Yasukuni, of course, is of national significance whereas Gokoku jinja are only of local import. Until the end of the last war, Yasukuni jinja played a pivotal role in bolstering patriotism Sugiyama At present 2,, souls are enshrined there Oe Elevating Shintoism from folk belief to state religion, and setting up the emperor as its centre piece, the Japanese state managed to create a unique religious basis for its nationalism.

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Yasukuni was easily integrated into the state Shinto theology, where the war dead became Shinto gods and spiritual protectors of the nation. Nationalism and militaristic jingoism thus became one in Yasukuni. Whereas the tombs of unknown soldiers in western countries are not explicitly religious, the Shinto character of Yasukuni renders a ready aura of sacredness.

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This religious basis made it convenient for drumming up patriotism, since patriotism —and nationalism, for that matter—is a form of civil religion Hiro and Yamamoto Until the end of the war, Yasukuni and most other major Shinto shrines were supported by the state, and they in turn aided the state by supporting the nationalistic and imperial efforts of the country. After the Second World War, due to the constitutional separation of the state and religion, Yasukuni became a private religious corporation National Diet Library, Research and Legislative Reference Department The problematic nature of Yasukuni lies in the fact that in spite of the constitutional requirement for total Symbols of nationalism 39 separation of state and religion, the conservative government wishes to use Yasukuni for its political goals, as was done before and during the last war Eto and Kobori ; Kogawa In fact, it is so problematic that every year as 15 August—the anniversary of the end of the last war when memorial services for the war dead are held—approaches, public debate is held as surely as the return of the summer heat as to whether high government officials—the prime minister and his cabinet members—would or should visit Yasukuni Shrine Kamiya His visit to Yasukuni was followed by succeeding prime ministers.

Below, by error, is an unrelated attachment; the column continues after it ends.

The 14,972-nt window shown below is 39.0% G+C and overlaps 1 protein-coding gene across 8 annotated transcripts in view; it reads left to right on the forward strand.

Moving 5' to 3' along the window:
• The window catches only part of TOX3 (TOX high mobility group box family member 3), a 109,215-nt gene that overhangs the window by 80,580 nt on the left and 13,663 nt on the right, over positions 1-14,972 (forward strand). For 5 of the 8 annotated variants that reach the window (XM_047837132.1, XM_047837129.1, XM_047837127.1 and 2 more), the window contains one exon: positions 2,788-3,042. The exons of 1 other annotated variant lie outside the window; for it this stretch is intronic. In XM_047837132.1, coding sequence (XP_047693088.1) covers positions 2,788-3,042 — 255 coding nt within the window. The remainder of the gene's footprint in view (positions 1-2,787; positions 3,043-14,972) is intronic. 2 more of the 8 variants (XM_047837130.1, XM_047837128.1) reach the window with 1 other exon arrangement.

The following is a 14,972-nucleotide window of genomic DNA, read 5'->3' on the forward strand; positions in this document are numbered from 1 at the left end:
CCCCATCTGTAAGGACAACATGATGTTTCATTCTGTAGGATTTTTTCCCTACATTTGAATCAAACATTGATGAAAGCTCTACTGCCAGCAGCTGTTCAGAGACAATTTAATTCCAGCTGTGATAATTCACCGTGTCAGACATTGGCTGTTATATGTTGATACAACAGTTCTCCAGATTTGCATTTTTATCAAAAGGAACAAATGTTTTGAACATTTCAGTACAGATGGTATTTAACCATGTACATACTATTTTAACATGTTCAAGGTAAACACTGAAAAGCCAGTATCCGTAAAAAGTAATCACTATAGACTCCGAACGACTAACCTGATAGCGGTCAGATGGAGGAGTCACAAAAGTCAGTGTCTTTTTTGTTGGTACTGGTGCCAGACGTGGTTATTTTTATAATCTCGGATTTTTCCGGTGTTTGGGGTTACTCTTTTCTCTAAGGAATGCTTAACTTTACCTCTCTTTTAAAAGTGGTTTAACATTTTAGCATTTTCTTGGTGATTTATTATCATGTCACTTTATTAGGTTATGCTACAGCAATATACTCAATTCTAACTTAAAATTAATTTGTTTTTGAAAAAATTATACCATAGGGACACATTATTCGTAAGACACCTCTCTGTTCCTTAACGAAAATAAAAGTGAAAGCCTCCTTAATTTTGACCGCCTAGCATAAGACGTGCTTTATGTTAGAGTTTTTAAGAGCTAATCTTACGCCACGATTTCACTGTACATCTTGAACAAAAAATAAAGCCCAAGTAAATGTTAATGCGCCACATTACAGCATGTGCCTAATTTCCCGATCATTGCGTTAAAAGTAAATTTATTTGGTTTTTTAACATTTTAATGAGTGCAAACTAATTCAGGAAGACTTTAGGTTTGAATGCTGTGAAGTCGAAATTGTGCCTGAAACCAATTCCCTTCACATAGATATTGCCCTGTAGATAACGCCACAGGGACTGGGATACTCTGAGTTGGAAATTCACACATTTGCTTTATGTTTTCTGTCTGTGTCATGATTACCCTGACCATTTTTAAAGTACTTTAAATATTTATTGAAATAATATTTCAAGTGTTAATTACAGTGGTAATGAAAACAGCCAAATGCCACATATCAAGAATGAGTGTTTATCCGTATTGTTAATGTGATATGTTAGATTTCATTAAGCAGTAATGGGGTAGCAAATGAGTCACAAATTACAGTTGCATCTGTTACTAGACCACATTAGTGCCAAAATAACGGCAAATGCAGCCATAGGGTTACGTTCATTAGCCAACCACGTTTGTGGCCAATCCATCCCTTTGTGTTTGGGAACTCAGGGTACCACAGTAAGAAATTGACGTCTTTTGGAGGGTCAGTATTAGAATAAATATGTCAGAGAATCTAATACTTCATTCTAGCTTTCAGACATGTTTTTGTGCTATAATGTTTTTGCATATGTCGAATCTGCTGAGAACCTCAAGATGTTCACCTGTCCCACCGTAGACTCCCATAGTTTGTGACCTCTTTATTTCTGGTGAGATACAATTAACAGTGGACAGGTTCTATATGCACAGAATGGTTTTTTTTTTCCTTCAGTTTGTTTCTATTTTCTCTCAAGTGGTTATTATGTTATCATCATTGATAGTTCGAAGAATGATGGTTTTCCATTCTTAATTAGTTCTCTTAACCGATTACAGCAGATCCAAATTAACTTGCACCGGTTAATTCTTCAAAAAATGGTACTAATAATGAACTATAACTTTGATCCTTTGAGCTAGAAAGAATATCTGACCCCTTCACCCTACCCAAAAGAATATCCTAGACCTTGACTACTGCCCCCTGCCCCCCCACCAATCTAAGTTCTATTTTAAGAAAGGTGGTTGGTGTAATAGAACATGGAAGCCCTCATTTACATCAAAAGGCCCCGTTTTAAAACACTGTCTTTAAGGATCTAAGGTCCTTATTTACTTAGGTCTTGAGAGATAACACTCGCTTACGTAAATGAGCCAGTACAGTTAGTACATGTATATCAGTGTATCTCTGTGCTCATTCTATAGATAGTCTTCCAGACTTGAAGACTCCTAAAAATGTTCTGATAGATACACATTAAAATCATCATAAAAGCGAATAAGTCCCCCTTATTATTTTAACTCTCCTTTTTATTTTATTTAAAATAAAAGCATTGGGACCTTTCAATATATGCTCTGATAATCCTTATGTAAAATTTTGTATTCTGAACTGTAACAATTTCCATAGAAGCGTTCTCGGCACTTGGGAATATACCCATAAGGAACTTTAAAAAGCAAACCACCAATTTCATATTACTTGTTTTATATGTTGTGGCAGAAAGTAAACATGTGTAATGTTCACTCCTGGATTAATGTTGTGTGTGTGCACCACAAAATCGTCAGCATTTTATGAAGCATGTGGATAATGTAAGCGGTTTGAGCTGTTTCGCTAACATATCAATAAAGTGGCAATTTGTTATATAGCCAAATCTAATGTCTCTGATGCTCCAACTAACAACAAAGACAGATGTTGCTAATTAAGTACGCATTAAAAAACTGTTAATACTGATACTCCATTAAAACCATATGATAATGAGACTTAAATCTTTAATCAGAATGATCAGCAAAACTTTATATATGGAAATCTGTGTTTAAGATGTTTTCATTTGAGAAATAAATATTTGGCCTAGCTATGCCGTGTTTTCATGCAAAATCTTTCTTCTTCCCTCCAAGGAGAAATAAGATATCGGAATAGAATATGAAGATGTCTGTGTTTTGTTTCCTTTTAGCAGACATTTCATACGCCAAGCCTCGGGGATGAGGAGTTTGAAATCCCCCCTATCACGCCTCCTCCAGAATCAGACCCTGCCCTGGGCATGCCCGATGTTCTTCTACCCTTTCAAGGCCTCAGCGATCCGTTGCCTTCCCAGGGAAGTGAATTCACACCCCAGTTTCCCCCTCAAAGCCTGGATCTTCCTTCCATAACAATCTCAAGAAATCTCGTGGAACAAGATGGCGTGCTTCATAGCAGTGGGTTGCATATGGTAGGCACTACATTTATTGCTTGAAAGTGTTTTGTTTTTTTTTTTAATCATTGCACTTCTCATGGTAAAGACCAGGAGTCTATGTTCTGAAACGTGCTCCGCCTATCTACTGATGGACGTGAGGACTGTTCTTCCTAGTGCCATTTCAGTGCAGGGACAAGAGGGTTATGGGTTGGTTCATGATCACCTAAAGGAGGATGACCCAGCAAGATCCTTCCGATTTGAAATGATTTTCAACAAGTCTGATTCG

No public debate ensued from their visits in these early years, possibly because they were not associated with any public event, such as the 15 August memorial for the war dead. Two ministers, however, were sufficiently hawkish to announce that their visits to Yasukuni were in the capacity of public officials. Even right-wing ultra-conservatives riding around in vans blaring out the national anthem were, according to newspapers, respectful of these marchers.

It is probably because of this problematic nature of Yasukuni that no foreign head of state ever visits it, whereas visits to the tombs of unknown soldiers in other countries are regularly scheduled events and a way of paying respect to the country visited. Thus three issues overlay one another with respect to Yasukuni Shrine.

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First, there is the popular disdain of Yasukuni as a symbol of the patriotism which led Japan to disaster and as a means to legitimate an illegitimate war. Second, there is the issue of the constitutional separation of religion and the state, which is covertly and overtly violated by government high officials visiting the shrine.

Public rituals Public rituals are an effective means of fostering and bolstering nationalism. Every nation takes advantage of seasonal or cyclical rituals for this purpose. National rituals are important for calling forth a sense of belonging to a nation and oneness with the state.

The coronation of a king or a queen Cannadine is an obvious example of an occasion when a whole nation is expected to participate in the celebration of a national rite of passage. In the United States, the presidential inauguration, which takes place every four years, rivals a coronation if only in the amount of money spent.

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Symbols of nationalism 41 We saw above how the school graduation ceremony is being used by the Japanese government to promote patriotism, loyalty and nationalism through the forced adoption of the Japanese flag and the national anthem. As this case illustrates, in Japan, as long as state rituals are associated with the imperial institution, they create problems, are divisive and provoke anxiety.